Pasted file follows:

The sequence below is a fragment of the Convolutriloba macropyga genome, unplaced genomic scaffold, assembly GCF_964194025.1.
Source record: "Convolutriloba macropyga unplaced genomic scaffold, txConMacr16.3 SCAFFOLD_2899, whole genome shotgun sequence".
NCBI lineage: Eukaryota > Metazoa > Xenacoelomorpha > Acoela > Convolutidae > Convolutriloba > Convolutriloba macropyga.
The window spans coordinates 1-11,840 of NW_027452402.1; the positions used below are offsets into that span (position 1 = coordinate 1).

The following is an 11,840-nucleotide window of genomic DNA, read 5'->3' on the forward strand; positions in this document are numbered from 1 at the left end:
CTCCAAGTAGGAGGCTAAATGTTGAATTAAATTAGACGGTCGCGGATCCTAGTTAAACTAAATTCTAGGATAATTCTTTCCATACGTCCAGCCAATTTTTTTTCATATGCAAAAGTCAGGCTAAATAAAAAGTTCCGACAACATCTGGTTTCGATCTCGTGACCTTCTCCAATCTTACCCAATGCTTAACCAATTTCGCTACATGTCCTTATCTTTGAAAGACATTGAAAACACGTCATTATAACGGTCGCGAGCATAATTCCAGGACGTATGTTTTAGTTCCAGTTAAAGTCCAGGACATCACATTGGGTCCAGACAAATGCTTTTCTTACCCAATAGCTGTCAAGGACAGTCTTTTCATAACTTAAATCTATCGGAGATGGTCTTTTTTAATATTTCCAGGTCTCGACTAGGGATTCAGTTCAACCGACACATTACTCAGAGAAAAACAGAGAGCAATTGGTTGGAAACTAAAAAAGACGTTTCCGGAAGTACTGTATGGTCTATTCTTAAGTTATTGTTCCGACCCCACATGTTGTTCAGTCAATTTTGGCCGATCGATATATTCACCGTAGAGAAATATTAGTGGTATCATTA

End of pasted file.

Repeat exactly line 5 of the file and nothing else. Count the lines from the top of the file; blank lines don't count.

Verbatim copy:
The following is an 11,840-nucleotide window of genomic DNA, read 5'->3' on the forward strand; positions in this document are numbered from 1 at the left end: